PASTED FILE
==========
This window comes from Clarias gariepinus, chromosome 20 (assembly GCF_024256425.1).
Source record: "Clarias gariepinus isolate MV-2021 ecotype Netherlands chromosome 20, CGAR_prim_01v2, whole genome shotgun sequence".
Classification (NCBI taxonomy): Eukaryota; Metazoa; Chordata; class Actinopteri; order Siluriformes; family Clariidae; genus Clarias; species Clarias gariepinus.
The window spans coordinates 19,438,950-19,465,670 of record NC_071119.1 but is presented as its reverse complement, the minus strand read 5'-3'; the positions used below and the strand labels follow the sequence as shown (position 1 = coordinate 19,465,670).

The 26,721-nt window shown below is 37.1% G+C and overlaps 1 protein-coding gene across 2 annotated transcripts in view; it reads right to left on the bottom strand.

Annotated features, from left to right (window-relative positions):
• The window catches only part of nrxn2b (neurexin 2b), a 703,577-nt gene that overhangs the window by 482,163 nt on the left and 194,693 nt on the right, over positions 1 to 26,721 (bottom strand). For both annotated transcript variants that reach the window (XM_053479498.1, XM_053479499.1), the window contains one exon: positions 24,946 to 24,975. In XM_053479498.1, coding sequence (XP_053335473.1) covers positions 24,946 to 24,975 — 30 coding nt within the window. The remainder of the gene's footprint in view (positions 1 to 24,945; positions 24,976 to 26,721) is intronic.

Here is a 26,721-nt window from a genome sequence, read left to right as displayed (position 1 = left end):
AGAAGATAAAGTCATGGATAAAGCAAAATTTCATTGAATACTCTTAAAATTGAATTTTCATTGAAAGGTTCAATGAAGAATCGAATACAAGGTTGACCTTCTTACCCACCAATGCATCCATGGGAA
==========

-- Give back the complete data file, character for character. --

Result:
This window comes from Clarias gariepinus, chromosome 20 (assembly GCF_024256425.1).
Source record: "Clarias gariepinus isolate MV-2021 ecotype Netherlands chromosome 20, CGAR_prim_01v2, whole genome shotgun sequence".
Classification (NCBI taxonomy): Eukaryota; Metazoa; Chordata; class Actinopteri; order Siluriformes; family Clariidae; genus Clarias; species Clarias gariepinus.
The window spans coordinates 19,438,950-19,465,670 of record NC_071119.1 but is presented as its reverse complement, the minus strand read 5'-3'; the positions used below and the strand labels follow the sequence as shown (position 1 = coordinate 19,465,670).

The 26,721-nt window shown below is 37.1% G+C and overlaps 1 protein-coding gene across 2 annotated transcripts in view; it reads right to left on the bottom strand.

Annotated features, from left to right (window-relative positions):
• The window catches only part of nrxn2b (neurexin 2b), a 703,577-nt gene that overhangs the window by 482,163 nt on the left and 194,693 nt on the right, over positions 1 to 26,721 (bottom strand). For both annotated transcript variants that reach the window (XM_053479498.1, XM_053479499.1), the window contains one exon: positions 24,946 to 24,975. In XM_053479498.1, coding sequence (XP_053335473.1) covers positions 24,946 to 24,975 — 30 coding nt within the window. The remainder of the gene's footprint in view (positions 1 to 24,945; positions 24,976 to 26,721) is intronic.

Here is a 26,721-nt window from a genome sequence, read left to right as displayed (position 1 = left end):
AGAAGATAAAGTCATGGATAAAGCAAAATTTCATTGAATACTCTTAAAATTGAATTTTCATTGAAAGGTTCAATGAAGAATCGAATACAAGGTTGACCTTCTTACCCACCAATGCATCCATGGGAA